In defining supervision participants spoke of the activities of supervision, the nature of the supervisory relationship and identified three key concepts that described the purpose of supervision. The activities of supervision were raising issues and talking through problems: generating solutions. Raising issues gave a starting point from which supervision could begin. The issues raised were seen as emerging from a wide variety of contexts; those that relate to one’s professional and personal self, those that highlight one’s interactions and interventions with clients, and lastly those that relate to the wider context in which the person worked, for example the team or the organisation. Supervisees were clear that the activity of talking through problems: generating solutions was not about being given answers but rather enabling supervisees to work through their own solutions with guidance and support from a supervisor.

The quality and nature of the supervisory relationship was seen as critical to the effectiveness of these activities. In defining supervision participants described the nature of the supervisory relationship as one of mentoring which suggests as important the notion of nurturing within the relationship. All of the participants saw that the supervisory relationship must be supportive and trusting. These concepts provided a picture of a relationship that should be non-judgemental, respectful, encouraging, and that felt caring. It excluded the elements of oversight, checking and evaluation indicated in much of the literature. Interestingly mentoring was a term that was less frequently used as the interviews progressed and the characteristics of a supervisor became clearer.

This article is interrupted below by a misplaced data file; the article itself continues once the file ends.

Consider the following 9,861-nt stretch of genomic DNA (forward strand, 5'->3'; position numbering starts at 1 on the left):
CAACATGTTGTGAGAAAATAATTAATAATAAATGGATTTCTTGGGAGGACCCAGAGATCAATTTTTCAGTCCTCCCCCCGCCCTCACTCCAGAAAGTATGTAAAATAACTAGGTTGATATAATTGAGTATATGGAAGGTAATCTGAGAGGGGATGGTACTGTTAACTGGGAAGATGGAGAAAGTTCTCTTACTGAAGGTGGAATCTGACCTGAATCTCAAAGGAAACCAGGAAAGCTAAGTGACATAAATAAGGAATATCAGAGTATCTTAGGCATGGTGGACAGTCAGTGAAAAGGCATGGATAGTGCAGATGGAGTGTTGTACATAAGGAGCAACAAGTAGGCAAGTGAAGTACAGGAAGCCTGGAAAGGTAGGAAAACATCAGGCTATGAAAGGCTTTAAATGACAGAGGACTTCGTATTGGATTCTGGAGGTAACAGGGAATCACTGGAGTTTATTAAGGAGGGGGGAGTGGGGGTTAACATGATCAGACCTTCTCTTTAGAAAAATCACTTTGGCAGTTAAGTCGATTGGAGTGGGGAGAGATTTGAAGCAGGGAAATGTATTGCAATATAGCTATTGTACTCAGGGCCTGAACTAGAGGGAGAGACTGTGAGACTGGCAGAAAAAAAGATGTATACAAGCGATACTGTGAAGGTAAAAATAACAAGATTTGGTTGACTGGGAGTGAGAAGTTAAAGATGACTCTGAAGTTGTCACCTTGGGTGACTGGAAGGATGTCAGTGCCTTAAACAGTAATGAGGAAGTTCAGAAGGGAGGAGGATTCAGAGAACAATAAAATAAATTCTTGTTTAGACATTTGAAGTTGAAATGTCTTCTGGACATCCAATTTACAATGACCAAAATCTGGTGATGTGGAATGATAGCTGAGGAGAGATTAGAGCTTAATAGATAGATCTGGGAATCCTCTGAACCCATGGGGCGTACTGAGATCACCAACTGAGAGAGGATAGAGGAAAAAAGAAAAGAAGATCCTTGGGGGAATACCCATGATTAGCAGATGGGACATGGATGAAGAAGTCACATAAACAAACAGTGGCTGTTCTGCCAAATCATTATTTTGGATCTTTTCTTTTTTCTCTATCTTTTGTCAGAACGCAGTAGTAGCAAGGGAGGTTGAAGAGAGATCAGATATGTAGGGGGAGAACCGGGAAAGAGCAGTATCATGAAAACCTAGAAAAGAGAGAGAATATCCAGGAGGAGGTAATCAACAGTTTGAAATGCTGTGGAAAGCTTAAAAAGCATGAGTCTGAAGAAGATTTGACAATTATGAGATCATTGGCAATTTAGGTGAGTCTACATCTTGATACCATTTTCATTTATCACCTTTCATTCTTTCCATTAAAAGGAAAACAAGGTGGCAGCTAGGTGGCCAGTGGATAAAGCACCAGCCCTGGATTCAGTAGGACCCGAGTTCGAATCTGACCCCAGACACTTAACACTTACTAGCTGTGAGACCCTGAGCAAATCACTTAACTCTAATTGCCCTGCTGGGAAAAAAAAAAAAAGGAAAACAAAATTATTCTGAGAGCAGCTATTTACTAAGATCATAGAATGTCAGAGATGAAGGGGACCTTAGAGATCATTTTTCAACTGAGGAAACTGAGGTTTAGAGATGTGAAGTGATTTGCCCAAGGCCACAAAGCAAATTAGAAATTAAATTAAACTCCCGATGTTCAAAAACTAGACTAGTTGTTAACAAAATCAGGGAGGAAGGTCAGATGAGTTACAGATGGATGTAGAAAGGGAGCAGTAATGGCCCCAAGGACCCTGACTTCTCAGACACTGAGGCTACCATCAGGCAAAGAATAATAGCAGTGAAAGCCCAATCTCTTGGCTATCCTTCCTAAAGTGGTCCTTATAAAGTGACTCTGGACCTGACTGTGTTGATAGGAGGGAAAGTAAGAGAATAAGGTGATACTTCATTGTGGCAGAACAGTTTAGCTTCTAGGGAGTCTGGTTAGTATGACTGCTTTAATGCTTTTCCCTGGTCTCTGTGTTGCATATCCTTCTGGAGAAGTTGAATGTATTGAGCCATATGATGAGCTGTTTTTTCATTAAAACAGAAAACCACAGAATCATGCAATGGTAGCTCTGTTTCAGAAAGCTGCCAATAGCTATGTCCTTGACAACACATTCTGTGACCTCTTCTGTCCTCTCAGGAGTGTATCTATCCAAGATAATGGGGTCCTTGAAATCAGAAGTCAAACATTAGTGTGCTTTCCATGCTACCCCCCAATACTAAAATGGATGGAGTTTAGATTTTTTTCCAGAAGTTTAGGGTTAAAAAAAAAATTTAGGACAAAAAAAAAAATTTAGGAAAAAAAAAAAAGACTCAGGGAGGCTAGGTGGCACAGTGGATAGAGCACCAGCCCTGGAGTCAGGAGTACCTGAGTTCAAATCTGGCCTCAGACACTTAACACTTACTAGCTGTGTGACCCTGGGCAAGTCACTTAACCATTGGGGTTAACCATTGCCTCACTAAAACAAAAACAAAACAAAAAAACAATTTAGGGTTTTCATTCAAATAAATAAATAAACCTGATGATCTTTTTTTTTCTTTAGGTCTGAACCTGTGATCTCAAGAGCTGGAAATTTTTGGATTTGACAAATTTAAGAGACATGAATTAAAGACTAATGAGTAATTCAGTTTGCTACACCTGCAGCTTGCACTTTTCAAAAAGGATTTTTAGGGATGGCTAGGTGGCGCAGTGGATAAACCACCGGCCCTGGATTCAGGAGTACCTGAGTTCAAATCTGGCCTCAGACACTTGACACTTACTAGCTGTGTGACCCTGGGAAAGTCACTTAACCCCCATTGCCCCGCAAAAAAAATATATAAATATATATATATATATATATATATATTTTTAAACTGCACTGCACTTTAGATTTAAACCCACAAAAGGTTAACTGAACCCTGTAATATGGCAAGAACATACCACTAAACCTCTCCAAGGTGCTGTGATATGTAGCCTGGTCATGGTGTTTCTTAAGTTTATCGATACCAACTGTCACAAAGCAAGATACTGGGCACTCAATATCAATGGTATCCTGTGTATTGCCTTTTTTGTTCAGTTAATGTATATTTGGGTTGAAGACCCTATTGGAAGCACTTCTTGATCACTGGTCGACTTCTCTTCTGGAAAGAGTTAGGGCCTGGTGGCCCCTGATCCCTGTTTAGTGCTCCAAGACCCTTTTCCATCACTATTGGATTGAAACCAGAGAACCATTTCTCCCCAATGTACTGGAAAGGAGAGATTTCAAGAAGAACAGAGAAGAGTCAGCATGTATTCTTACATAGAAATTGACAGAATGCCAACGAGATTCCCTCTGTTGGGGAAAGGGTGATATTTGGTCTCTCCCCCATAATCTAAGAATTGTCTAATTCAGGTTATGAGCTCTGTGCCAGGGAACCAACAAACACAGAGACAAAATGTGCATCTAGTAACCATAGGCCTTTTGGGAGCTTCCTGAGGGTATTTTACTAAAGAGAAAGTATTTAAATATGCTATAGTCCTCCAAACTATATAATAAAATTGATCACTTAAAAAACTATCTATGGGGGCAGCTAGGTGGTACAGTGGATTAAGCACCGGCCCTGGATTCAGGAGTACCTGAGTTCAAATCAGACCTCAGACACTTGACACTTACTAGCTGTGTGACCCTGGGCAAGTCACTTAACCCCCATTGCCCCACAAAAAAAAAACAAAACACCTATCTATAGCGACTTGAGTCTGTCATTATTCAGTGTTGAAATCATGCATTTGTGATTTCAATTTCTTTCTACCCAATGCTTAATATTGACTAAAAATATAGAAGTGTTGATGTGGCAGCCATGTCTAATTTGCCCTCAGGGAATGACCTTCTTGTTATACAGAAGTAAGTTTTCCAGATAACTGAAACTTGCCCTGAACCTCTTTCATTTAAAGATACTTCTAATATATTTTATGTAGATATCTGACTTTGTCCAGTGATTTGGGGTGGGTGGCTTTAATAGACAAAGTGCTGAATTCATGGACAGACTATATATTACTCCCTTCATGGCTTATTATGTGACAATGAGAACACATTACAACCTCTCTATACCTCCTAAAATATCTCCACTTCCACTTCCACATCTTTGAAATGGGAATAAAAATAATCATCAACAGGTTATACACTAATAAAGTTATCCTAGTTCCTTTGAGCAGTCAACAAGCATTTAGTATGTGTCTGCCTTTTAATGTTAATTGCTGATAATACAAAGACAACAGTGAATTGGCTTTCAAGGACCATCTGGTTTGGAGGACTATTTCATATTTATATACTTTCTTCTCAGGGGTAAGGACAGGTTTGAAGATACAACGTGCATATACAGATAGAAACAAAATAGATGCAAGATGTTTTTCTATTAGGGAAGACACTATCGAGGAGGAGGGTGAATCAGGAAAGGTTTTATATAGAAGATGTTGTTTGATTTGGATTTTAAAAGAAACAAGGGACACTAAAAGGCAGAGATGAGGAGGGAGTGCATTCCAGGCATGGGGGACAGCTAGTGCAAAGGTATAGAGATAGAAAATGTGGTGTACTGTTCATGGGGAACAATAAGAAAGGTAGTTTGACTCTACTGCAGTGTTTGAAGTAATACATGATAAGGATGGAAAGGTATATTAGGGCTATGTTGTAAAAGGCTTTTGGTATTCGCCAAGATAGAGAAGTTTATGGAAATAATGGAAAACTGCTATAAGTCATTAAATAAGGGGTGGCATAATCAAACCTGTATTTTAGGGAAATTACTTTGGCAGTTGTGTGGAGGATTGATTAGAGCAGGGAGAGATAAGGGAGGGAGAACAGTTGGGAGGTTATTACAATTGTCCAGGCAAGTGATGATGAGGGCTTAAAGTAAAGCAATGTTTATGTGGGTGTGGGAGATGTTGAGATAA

For participants the purpose of supervision related to three key concepts; keeping safe, the opportunity for reflecting on practice and the provision of knowledge by the supervisor. Participants were concerned that their role and practice as an occupational therapist put them at risk. They felt at risk firstly by, being in situations where they might find their competence questioned. Secondly, due to the nature of working with people who were under stress or thirdly where they themselves felt physically or psychologically unsafe. Having a means to explore ways of keeping safe was therefore essential. Supporting this by looking at what they were doing in practice and how they were doing it, through reflection on practice and the feedback they received when involved in reflection were important purposes of supervision. Not all therapists have sufficient experience or resources for the variety of challenges that arise within their work place, particularly those new to occupational therapy or those settling into a new role. For these people the provision of knowledge is important. More skilled therapists likewise acknowledged that the knowledge supervisors impart as a part of offering different perspectives or suggesting resources is beneficial.

What really struck me about how the participants defined supervision is that they were showing that they saw that this was a process that could work for them. They clearly wanted to be able to lead in the supervision by having a system that enabled them to work through their own challenges, and at the end to feel that they had come to their own solutions. I think the other thing that strikes you is the committment the therapists were wanting to make to ensure that they were continuing to grow as therapists. In looking at the ability technology now gives us we clearly need to ask if there is a role for web 2 and the internet in this process.

I have recently found the the social bookmarking site and set up my own ‘library’ within it. Its a great way to save the useful sites you find on the web that you think you will want to go back to and a great way to share information with others –

Frozen Lake near Alexander